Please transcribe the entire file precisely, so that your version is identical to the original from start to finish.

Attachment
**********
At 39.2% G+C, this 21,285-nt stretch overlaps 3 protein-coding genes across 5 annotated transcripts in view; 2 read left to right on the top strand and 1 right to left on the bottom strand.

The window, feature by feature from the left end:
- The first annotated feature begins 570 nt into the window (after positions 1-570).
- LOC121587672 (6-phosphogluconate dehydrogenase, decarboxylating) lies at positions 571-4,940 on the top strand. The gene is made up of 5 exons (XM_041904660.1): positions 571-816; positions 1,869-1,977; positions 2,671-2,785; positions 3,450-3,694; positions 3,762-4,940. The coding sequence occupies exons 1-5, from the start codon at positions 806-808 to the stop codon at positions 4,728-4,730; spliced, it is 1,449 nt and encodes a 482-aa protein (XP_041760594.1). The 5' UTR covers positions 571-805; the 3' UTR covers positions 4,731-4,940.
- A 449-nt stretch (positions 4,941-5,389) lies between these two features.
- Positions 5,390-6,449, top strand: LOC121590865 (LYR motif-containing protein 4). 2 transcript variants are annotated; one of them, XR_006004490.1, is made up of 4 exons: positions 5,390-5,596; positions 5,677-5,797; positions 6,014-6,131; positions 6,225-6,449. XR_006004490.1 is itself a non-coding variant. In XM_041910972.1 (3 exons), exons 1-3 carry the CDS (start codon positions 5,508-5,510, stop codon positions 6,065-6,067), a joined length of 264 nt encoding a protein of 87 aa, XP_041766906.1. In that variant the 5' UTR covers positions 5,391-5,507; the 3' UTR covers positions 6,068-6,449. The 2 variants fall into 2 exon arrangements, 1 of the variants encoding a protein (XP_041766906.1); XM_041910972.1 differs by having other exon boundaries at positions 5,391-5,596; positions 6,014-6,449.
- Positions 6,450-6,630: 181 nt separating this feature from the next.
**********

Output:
At 39.2% G+C, this 21,285-nt stretch overlaps 3 protein-coding genes across 5 annotated transcripts in view; 2 read left to right on the top strand and 1 right to left on the bottom strand.

The window, feature by feature from the left end:
- The first annotated feature begins 570 nt into the window (after positions 1-570).
- LOC121587672 (6-phosphogluconate dehydrogenase, decarboxylating) lies at positions 571-4,940 on the top strand. The gene is made up of 5 exons (XM_041904660.1): positions 571-816; positions 1,869-1,977; positions 2,671-2,785; positions 3,450-3,694; positions 3,762-4,940. The coding sequence occupies exons 1-5, from the start codon at positions 806-808 to the stop codon at positions 4,728-4,730; spliced, it is 1,449 nt and encodes a 482-aa protein (XP_041760594.1). The 5' UTR covers positions 571-805; the 3' UTR covers positions 4,731-4,940.
- A 449-nt stretch (positions 4,941-5,389) lies between these two features.
- Positions 5,390-6,449, top strand: LOC121590865 (LYR motif-containing protein 4). 2 transcript variants are annotated; one of them, XR_006004490.1, is made up of 4 exons: positions 5,390-5,596; positions 5,677-5,797; positions 6,014-6,131; positions 6,225-6,449. XR_006004490.1 is itself a non-coding variant. In XM_041910972.1 (3 exons), exons 1-3 carry the CDS (start codon positions 5,508-5,510, stop codon positions 6,065-6,067), a joined length of 264 nt encoding a protein of 87 aa, XP_041766906.1. In that variant the 5' UTR covers positions 5,391-5,507; the 3' UTR covers positions 6,068-6,449. The 2 variants fall into 2 exon arrangements, 1 of the variants encoding a protein (XP_041766906.1); XM_041910972.1 differs by having other exon boundaries at positions 5,391-5,596; positions 6,014-6,449.
- Positions 6,450-6,630: 181 nt separating this feature from the next.